This gets into interesting territory. “Admitting we are powerless over our addiction” is the first of the “twelve steps,” the healing journey out of compulsive behavior. Does it matter whether our compulsive behavior involves looking for our salvation in toxic substances or in toxic politics? I think it might not. Our country’s politics have certainly become “unmanageable,” to quote from Bill Wilson’s original words. Does this mean that “only turning our lives over to a higher power” and “making a searching and fearless moral inventory of ourselves” will start us, and our country, on the road to recovery? And, practically speaking, what does “turning our lives over to a higher power” mean politically?
I don’t know, and in a way, my opinion doesn’t matter. Only the individual decisions of millions of people, and what aggregates as those millions put their decisions into effect, matters. There are too many variables in the near-term future to even try to predict anything. Will “the will of the people” continue to be shaped by corporate interests, or will enough people break free of corporate influence to make a difference? Will Sanders succeed in snatching the Democratic nomination from Clinton? What role will Jill Stein and the Greens play in either a Sanders or a Clinton scenario? Who will the Republican nominee be? Will there be a groundswell of Greens and Sanders supporters running successfully for Senate, House, and state government positions? What as-yet unknown circumstances will affect our situation? It’s not just the fate of the country, but the fate of the planet, that hangs in the balance. (I know, I say that every month!) The only advice I can give is to keep your principles clear in your own mind and practice having a relaxed and humorous approach to life. The times are just going to get more and more interesting.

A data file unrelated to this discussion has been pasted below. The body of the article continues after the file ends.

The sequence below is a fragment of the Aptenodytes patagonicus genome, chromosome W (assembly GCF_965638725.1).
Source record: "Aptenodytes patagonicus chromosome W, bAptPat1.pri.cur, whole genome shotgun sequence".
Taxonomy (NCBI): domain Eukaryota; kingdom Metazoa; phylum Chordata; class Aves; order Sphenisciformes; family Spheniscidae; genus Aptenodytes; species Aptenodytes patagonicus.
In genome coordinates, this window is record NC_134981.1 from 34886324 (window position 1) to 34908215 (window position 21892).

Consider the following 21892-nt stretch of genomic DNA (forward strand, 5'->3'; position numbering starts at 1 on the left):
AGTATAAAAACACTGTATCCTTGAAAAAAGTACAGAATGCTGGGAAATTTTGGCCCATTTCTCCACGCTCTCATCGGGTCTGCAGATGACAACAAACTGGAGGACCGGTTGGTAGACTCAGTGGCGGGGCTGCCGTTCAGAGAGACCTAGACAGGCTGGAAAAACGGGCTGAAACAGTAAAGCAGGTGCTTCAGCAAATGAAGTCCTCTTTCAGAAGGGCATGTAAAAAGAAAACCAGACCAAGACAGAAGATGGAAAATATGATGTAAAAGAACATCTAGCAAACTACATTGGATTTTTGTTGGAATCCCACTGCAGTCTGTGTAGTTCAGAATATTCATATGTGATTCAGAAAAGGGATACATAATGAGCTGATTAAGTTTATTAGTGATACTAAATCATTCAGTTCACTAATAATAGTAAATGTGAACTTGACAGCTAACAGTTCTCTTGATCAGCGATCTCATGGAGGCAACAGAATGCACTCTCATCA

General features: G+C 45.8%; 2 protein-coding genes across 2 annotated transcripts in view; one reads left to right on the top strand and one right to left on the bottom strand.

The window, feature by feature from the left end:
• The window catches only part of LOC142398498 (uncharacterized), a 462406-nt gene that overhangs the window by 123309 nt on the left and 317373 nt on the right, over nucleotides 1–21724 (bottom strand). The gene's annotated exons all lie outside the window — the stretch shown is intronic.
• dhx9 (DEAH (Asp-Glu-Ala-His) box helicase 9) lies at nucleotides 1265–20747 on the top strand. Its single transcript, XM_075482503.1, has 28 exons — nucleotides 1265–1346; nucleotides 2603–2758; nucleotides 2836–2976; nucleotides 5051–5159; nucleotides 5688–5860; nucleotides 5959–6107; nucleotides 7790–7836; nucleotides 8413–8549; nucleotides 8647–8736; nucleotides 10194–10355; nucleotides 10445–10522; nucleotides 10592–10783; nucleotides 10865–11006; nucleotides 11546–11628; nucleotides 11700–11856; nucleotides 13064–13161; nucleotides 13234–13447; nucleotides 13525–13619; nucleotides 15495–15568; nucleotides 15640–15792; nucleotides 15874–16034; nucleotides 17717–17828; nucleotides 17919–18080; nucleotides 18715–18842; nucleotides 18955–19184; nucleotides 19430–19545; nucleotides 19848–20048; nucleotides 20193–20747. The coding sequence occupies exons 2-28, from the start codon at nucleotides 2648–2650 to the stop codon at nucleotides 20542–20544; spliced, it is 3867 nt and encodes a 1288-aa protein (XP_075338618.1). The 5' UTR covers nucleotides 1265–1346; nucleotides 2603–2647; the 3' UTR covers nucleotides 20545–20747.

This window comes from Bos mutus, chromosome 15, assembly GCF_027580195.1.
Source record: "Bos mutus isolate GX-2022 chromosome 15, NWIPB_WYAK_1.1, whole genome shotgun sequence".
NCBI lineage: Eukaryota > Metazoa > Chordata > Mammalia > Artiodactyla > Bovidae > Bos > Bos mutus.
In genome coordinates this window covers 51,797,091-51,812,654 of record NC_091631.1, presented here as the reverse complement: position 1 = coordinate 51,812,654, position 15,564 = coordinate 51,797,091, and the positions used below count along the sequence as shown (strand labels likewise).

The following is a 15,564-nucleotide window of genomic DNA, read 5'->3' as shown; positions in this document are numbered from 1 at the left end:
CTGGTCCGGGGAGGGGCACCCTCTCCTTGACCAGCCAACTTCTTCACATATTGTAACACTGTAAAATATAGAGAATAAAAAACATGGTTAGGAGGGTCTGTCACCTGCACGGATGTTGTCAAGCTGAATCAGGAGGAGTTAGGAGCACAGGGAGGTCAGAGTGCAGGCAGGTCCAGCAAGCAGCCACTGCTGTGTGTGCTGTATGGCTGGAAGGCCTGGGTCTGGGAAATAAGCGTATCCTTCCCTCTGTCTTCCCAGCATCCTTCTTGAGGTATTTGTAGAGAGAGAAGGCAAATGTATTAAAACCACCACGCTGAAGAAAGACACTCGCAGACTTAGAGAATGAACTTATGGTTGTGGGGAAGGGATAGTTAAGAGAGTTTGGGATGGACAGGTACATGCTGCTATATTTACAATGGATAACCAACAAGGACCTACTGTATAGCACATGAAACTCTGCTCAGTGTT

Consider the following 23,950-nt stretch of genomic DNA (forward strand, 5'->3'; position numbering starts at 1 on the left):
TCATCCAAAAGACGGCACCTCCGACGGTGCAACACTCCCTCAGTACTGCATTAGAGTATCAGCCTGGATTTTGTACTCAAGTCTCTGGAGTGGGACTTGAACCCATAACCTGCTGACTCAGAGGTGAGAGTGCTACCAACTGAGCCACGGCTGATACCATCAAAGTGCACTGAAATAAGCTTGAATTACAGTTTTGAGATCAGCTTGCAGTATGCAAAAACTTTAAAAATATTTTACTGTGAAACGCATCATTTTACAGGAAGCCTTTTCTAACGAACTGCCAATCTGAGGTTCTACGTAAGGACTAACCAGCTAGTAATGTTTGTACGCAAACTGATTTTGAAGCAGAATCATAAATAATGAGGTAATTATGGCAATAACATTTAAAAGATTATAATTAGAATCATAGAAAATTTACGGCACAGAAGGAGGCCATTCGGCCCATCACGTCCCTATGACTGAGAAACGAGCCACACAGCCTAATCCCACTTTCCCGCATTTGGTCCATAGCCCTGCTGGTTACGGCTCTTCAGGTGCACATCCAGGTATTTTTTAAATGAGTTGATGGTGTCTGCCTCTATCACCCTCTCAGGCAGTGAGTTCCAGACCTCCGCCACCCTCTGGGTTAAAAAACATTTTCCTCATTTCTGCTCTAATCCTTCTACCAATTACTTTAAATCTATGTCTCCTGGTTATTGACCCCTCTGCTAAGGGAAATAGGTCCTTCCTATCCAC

music: Greg Brown, “America Will Eat You”